I suppose it had to happen eventually (as Clive always said it would; may he Rest In Peace) and now it’s finally happened and an entire family of them has moved into Number Twenty Three – which was Mrs. Brenner’s old house and though we never got on; what with her not being quite our sort of person and the War and all, though she kept it very nicely appointed and had a gardener who went in every spring and summer after Mr. Brenner passed away but you can afford to do that, can’t you? when you’ve picked up so much money over the years in a variety of shall-we-say ‘businesses’; despite the efforts of hard-working folk (who’d lived here on The Estate from when it was first built I might add) to make a decent living in hard times and all without all the help that only layabouts and immigrants get from the Government these days I might add and I’ll never know why Mrs. B decided to move out of The Crescent at all because we were all perfectly nice and tolerant towards her despite everything, but there you are, so anyway these ones had only been here for a couple of weeks and already they’ve been knocking on the doors and asking the real residents for help without so much as a ‘by-your-leave’, though the wife seems to be nice enough and at least you can see all of her face unlike that sulky little miss at the supermarket (where I only shop for my nephews’ birthdays and Christmases because I prefer to patronise local independent shops rather than those big ‘out of town’ monstrosities because you can still get the service there and they always know your name or recognise your face anyway and they’re run by genuine locals who really know their business though you really can’t beat Tesco’s for cereals and proper scented soap without paying a premium at the hippy ‘boutique’ and cat food’s shocking now even if you buy it in bulk at specialists now that money doesn’t stretch as far as it used to before the Common Market) and anyway she seems to be quite nice, considering, and her eldest son’s still ‘cricket-mad’ which is fine as far as I’m concerned and “Long may it last” say I because as soon as he starts to grow a beard I’m going to get double glazing installed and extra locks on the back door if Nigel will pop round to fit them if he’s not too busy with his girlfriend (that hair!) and she looked really upset about her daughter; the little one by the way – (whom we only saw the once when they and their other relatives turned up in all those flashy Mercedeses to move them and all their movables in) - not the older daughter with the spectacles and the very plain dress but who’s very pretty with a really nice, glossy pigtail (if it’s not ‘politically incorrect’ to use that word!) and who reads a lot and I hope it’s recipes or romantic fiction or something because if she goes all religious I might just take Nigel’s advice and sell this place and invest the profits through his brokerage and move into one of those cosy little park homes up at Lea Green to be nearer to Vera who’s getting nearer to God every day - and who only looked to be about eleven or twelve or so and you’ve really got to wonder if that surly father of hers; doctor or not, hadn’t married her off to some goatherd or something in the old country where she belongs, the poor mite, and though I’m not what you’d call inquisitive she looked as if she’d been crying a lot and I said that of course I’ll keep a look out for the little scrap, we’re all neighbours now and anyway this is called The Crescent, isn’t it dear, and she gratefully went off straight away to tell her family and though we keep ourselves very much to ourselves I got on the phone to the Council at once and they were useless as always since Labour got in and they passed me off to The Police who seemed to be unaware that the girl was missing and who were pretty useless after that as well despite coming to the house and staying with the family for hours and of course they declined to keep the residents properly informed apart from showing us all pictures of her – Maryam she’s called which is so sweet and almost English-sounding – and asking if we’d seen anything unusual on Thursday evening last which of course I hadn’t because: A) I never mind other people’s business, and B) because nothing unusual ever happens in The Crescent which is all part of its ambience and what helps to keep the property prices up, and indeed nothing unusual happens in The Estate as a whole, (except for in The Avenue of course. Baptists; I’ll say no more) and even her at Number Fifteen who’s married to a music teacher who’s years too old for her isn’t what you’d call ‘unusual’ despite those trouser suits though I’ve always thought she can’t be much good at arithmetic (Comprehensive ‘education’, what else can I say?) because it always takes so long for her to argue about the price and the quality of the work done by all the tradesmen who endlessly ‘improve’ her house and garden though why aren’t her sons interested in music at all is what I’d like to know, so of course I couldn’t help the scruffy teenager they sent to my house to impersonate a Police Officer and slurp my Earl Grey as if it was going out of fashion which it never does because though I’m no snob I know that true quality never goes completely out of fashion, but fortunately I always know where to go for advice since Sally moved to Australia and whenever Nigel’s too busy with important people to help out; and of course Mr. Neale’s always ready to listen because he’s never quite fit into our little community here in The Crescent despite our live-and-let-live, always-help-the-neighbours ethnos though he keeps a close interest in his immediate surroundings and we have had some lovely chats in his sitting room despite the smell, so yesterday afternoon I paid him a little visit with a slice of the walnut cake that Clive loved so much in the red dress with the rose pattern and my hair down and tied with a simple ribbon and a dab or two of Indian Coral and the door was on the latch (because it’s still very much that sort of neighbourhood despite - well - you know, them) which was unusual for him because despite his charm he always keeps his doors firmly locked due to his experiences in Kenya (or was it Rhodesia? I forget which) and so I just walked in with a friendly “Coo-ee, Mr. Neale!” but he was nowhere to be seen and the back door was open so I could see all the way through into that high garden of his with its overgrown hedge that blocks the light to Mrs. Middleton’s dahlia beds and he wasn’t in his shed which was bolted firmly enough, though the padlock was off and it looked as if he’d been painting one of his silly boats or model rockets because there was sky blue metallic paint on the bolt and in little drips all along the path that really needed some attention with a good proprietary brand of moss remover, so I went back into the house to call him downstairs but to no avail, which led me to worry that he’d had some kind of a seizure (and given how his complexion has been getting worse these past few weeks I’d been afraid that some such might be on the cards) so I went upstairs hesitantly and against my firm beliefs about privacy to find Mr. Neale collapsed and lying on his side in the front bedroom with the curtains and the blinds drawn and sprawled amid all his ‘ham radio’ equipment and the asthma mask and lots of his orchids all strewn about and torn up (ugly, smelly purple and black things that I’ve never liked and I always told him he’d be better off getting a Pekingese) with splashes of that glittery paint everywhere, and you could have knocked me down with a feather when I tell you that the poor man had not only his shirt off but he also had a big rent in the skin of his back from the nape of his neck down to his, well, shall we just say his waist-line? and his head and entire torso were collapsed and hollow though the rest of him was solid enough; like a banana that’s been peeled and the end half of the fruit taken out but the rest put back inside the peel, though looking into the large gap it seemed as if his insides were a lot less complicated-looking than all the wiggly stuff that one sees on hospital programmes and he was covered in ever so many little round holes about the width of my little finger; and some of which were dripping with the blue paint and there was a sparkly pink pencil with one of those nasty little rubber Japanese cartoon characters fitted onto the blunt end stuck right into his chest area, but I was disturbed right then by hissing from the far corner by the bedside table where I saw what I thought was a ventriloquist’s dummy but when I looked closer was a tiny little naked man like a dwarf but the colour of porridge or a faded wooden fence that needed a good thick coat of creosote and he had one very large eye with a black contact lens that was looking at me though the other eye wasn’t looking at anything because it had been punctured and was dribbling sky blue as well and now I knew exactly where the hairless little brute had recently come from and just then it started, oh-so slowly, to crawl towards me with its pale little pipe-cleaner arms and funny, twiggy hands and toeless feet and I thought to myself: “Doris my girl, you know exactly whom this creature has locked up in his shed and it’s intolerable that anything like this should happen in our lovely town in the nicest county in our dear country with a good British Home Stores and a proper, old-fashioned Marks and Spencer, and that’s so convenient for the station for shopping trips to London and Clive never liked him for some reason but he never told me why not and he came here to be welcomed by us all so nicely and now he’s taken to kidnapping our little girls from under their families’ noses (though he seems to have only a single nostril) and you know your duty,” so I went down to the shed again and pulled the bolts across the door jamb and let the poor little girl out into the sunshine.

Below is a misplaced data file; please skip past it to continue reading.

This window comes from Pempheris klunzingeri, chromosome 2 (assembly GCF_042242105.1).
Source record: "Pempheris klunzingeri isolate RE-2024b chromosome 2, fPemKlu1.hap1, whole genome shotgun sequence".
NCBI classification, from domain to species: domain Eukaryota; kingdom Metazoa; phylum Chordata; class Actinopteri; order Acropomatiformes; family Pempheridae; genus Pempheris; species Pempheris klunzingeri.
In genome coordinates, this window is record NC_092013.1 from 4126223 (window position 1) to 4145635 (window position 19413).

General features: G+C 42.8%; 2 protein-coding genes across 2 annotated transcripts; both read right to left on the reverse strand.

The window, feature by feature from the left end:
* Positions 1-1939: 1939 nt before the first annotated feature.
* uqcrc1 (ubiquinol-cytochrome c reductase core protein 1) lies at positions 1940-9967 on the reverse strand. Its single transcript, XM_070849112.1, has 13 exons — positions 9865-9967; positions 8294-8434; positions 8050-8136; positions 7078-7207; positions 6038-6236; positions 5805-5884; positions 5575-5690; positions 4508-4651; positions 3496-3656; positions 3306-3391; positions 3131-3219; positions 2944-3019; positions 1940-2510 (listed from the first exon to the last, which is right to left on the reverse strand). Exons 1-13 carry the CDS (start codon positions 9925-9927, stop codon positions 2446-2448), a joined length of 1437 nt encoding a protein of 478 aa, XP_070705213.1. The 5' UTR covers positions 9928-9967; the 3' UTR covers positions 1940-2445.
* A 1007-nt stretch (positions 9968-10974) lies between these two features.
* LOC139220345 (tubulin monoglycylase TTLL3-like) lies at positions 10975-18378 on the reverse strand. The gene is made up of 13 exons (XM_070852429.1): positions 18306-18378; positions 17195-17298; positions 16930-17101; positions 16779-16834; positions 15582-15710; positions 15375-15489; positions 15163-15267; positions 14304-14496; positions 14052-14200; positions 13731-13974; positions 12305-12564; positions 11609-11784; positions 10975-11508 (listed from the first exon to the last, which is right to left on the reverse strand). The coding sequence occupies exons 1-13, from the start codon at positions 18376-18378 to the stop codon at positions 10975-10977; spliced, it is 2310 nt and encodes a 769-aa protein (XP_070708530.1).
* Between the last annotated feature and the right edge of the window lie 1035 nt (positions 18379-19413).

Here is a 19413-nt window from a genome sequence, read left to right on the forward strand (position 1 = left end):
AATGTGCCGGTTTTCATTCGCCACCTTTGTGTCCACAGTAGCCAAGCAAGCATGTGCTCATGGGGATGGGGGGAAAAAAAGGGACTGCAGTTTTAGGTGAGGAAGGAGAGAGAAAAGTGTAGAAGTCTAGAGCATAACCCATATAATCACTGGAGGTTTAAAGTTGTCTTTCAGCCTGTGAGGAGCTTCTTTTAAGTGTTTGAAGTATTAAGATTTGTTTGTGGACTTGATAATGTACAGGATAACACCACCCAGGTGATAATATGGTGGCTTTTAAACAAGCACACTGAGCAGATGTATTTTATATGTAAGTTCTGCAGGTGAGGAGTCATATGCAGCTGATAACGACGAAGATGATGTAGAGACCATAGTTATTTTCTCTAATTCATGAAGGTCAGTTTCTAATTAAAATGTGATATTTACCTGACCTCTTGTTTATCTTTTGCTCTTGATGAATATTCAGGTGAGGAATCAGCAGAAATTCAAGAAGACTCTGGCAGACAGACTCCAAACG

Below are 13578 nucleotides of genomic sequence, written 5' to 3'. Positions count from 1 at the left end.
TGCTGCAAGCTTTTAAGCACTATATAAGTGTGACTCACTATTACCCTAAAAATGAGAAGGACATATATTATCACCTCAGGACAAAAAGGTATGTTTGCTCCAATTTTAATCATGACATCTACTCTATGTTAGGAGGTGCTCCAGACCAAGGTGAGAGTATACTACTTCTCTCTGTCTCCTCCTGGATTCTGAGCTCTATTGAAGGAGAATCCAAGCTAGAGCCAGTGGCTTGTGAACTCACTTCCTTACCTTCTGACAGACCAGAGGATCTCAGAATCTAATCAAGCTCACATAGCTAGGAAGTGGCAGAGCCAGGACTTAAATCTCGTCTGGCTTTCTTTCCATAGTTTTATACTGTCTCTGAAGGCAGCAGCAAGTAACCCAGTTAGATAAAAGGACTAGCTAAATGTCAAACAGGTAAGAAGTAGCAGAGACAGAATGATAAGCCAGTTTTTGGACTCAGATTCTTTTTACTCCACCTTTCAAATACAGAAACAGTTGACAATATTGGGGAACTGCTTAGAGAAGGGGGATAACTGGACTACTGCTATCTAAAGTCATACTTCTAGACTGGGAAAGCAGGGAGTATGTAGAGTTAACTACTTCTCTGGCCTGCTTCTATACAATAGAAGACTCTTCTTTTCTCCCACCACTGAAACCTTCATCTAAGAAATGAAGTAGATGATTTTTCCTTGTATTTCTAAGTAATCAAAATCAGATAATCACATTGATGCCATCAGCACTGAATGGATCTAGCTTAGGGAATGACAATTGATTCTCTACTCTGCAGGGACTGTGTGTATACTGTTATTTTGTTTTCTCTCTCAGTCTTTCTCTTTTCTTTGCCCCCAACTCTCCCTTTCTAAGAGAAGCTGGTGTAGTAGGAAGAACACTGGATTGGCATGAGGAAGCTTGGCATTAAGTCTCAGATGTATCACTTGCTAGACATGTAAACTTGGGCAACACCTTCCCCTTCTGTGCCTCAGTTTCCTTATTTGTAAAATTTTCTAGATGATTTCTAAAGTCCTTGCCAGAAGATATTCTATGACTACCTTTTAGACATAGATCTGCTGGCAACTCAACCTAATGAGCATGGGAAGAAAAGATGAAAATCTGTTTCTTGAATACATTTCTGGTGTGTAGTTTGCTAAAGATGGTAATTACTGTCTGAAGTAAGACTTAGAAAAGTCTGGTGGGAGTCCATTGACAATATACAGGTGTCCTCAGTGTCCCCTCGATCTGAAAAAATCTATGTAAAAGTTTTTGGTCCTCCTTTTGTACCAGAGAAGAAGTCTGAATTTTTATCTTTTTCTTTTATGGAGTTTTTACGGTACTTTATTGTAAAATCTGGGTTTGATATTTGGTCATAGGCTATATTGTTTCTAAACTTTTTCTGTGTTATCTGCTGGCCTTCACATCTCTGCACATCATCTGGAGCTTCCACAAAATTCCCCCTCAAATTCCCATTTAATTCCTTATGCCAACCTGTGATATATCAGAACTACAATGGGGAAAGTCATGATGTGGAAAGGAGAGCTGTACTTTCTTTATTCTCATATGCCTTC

After I had taken Maryam back to her parents who, needless to say, were delighted to see her and not a little flattering in their gratitude though I say so as shouldn’t, I went back to ‘Mr. Neale’s’ house because I knew from The Daily Mail what to expect if the ‘authorities’ decided to treat Mr. Neale as some poor refugee and took into their heads the notion that the Americans had poisoned his home on the Moon or something and that he really deserved our help despite his criminal behaviour and just where could they deport him to? - and like as not they’d let him go free and squander taxpayers’ money on ‘settling’ him and treating him like Royalty and put him above the respectable people who’d have to pay for him to lord it over us and he’d be up to his old tricks again in no time because that sorts never learns, do they? - and what if he brought his family down and God only knows what drugs and noise and diseases they’d bring with them and anyway I had discovered why Clive had come to dislike him so much in recent years and it was a jolly good thing, too, that it had a very long extension lead because if there’s one thing you can rely on in the suburbs it’s that we keep our gardens nice and tidy now that electric hedge trimmers are so cheap and reliable and easy to wield.

The Daily Mail’s very sensible editorial policies about such matters as immigration and law and order and a great deal of up-to-date celebrity news can be read online here.